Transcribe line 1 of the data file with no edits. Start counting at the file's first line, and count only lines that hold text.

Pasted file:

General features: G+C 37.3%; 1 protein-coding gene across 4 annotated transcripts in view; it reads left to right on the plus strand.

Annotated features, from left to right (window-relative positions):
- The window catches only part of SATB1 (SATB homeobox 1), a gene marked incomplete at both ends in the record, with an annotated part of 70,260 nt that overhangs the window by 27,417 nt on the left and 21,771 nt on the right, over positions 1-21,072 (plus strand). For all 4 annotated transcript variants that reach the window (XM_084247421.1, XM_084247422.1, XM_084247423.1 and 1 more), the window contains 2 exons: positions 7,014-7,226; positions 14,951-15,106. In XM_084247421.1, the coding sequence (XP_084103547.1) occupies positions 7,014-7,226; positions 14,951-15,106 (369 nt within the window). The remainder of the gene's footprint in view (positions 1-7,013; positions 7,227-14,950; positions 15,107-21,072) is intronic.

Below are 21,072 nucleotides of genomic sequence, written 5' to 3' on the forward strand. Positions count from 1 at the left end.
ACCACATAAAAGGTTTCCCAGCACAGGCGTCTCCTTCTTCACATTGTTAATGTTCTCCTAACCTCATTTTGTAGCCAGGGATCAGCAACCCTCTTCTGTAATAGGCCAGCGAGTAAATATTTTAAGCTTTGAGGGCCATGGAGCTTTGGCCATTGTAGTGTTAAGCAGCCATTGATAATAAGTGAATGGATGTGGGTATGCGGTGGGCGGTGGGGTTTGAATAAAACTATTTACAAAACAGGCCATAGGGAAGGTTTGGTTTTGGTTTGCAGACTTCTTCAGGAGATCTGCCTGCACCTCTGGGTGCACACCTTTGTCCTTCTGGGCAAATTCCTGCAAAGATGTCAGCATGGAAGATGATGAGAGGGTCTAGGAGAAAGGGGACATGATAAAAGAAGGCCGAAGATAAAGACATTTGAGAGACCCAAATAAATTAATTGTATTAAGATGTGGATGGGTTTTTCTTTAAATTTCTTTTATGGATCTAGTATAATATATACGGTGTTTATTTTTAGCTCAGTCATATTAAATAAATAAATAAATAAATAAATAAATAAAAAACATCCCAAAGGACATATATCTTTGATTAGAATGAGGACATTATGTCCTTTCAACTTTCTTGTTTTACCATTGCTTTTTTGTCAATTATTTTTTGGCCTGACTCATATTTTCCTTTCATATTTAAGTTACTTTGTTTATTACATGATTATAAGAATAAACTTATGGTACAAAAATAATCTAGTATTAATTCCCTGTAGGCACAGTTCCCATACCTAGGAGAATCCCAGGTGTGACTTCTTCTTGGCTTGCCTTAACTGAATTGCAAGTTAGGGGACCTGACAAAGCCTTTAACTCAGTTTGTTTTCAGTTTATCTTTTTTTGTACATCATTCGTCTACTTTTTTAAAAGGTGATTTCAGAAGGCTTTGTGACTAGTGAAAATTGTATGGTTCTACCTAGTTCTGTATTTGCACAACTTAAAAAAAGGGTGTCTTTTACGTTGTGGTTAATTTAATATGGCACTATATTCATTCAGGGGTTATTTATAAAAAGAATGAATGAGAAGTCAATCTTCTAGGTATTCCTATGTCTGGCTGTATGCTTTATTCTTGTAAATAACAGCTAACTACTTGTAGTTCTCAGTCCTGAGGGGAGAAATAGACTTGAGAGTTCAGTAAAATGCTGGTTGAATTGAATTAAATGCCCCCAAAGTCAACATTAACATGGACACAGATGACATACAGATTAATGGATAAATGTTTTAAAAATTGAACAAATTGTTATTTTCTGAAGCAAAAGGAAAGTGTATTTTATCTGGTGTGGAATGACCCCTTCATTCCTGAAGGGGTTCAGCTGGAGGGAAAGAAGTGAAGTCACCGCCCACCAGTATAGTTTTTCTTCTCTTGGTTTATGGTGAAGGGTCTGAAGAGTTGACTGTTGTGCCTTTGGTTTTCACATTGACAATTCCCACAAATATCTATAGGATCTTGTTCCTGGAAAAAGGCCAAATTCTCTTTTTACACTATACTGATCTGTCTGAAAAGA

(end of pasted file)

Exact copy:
General features: G+C 37.3%; 1 protein-coding gene across 4 annotated transcripts in view; it reads left to right on the plus strand.